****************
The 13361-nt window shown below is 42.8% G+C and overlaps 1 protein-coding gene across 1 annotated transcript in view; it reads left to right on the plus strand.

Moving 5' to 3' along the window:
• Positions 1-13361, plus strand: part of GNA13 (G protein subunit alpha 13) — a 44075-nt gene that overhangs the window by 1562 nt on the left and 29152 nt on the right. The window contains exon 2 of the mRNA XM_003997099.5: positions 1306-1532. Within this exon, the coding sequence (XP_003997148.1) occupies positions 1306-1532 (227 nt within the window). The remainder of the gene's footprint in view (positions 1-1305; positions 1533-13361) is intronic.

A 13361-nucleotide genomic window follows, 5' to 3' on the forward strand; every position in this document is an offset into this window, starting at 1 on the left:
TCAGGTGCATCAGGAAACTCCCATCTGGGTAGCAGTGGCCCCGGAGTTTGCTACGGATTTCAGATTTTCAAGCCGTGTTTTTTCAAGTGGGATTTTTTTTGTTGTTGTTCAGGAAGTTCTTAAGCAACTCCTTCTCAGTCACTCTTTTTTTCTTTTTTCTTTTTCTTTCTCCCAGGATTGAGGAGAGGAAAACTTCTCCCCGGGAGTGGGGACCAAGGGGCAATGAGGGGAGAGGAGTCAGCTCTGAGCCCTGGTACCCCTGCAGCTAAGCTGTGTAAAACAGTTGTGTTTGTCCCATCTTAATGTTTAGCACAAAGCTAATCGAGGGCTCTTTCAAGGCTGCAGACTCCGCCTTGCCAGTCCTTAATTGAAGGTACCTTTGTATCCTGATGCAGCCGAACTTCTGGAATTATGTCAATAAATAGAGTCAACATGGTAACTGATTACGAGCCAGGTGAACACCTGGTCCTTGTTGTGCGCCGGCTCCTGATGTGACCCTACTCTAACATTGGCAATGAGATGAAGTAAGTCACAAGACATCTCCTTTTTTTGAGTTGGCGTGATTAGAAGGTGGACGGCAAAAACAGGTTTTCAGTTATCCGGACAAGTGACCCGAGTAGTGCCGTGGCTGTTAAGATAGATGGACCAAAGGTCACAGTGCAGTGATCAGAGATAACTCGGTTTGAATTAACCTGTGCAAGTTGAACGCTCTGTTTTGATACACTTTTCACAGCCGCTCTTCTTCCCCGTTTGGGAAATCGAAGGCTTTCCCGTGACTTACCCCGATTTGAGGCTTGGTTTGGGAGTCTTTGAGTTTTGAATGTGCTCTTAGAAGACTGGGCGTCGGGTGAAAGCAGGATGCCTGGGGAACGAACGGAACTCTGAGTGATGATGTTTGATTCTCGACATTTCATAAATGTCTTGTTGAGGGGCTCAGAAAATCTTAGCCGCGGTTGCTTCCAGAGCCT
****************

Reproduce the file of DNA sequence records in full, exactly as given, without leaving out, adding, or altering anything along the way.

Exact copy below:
The 13361-nt window shown below is 42.8% G+C and overlaps 1 protein-coding gene across 1 annotated transcript in view; it reads left to right on the plus strand.

Moving 5' to 3' along the window:
• Positions 1-13361, plus strand: part of GNA13 (G protein subunit alpha 13) — a 44075-nt gene that overhangs the window by 1562 nt on the left and 29152 nt on the right. The window contains exon 2 of the mRNA XM_003997099.5: positions 1306-1532. Within this exon, the coding sequence (XP_003997148.1) occupies positions 1306-1532 (227 nt within the window). The remainder of the gene's footprint in view (positions 1-1305; positions 1533-13361) is intronic.

A 13361-nucleotide genomic window follows, 5' to 3' on the forward strand; every position in this document is an offset into this window, starting at 1 on the left:
TCAGGTGCATCAGGAAACTCCCATCTGGGTAGCAGTGGCCCCGGAGTTTGCTACGGATTTCAGATTTTCAAGCCGTGTTTTTTCAAGTGGGATTTTTTTTGTTGTTGTTCAGGAAGTTCTTAAGCAACTCCTTCTCAGTCACTCTTTTTTTCTTTTTTCTTTTTCTTTCTCCCAGGATTGAGGAGAGGAAAACTTCTCCCCGGGAGTGGGGACCAAGGGGCAATGAGGGGAGAGGAGTCAGCTCTGAGCCCTGGTACCCCTGCAGCTAAGCTGTGTAAAACAGTTGTGTTTGTCCCATCTTAATGTTTAGCACAAAGCTAATCGAGGGCTCTTTCAAGGCTGCAGACTCCGCCTTGCCAGTCCTTAATTGAAGGTACCTTTGTATCCTGATGCAGCCGAACTTCTGGAATTATGTCAATAAATAGAGTCAACATGGTAACTGATTACGAGCCAGGTGAACACCTGGTCCTTGTTGTGCGCCGGCTCCTGATGTGACCCTACTCTAACATTGGCAATGAGATGAAGTAAGTCACAAGACATCTCCTTTTTTTGAGTTGGCGTGATTAGAAGGTGGACGGCAAAAACAGGTTTTCAGTTATCCGGACAAGTGACCCGAGTAGTGCCGTGGCTGTTAAGATAGATGGACCAAAGGTCACAGTGCAGTGATCAGAGATAACTCGGTTTGAATTAACCTGTGCAAGTTGAACGCTCTGTTTTGATACACTTTTCACAGCCGCTCTTCTTCCCCGTTTGGGAAATCGAAGGCTTTCCCGTGACTTACCCCGATTTGAGGCTTGGTTTGGGAGTCTTTGAGTTTTGAATGTGCTCTTAGAAGACTGGGCGTCGGGTGAAAGCAGGATGCCTGGGGAACGAACGGAACTCTGAGTGATGATGTTTGATTCTCGACATTTCATAAATGTCTTGTTGAGGGGCTCAGAAAATCTTAGCCGCGGTTGCTTCCAGAGCCT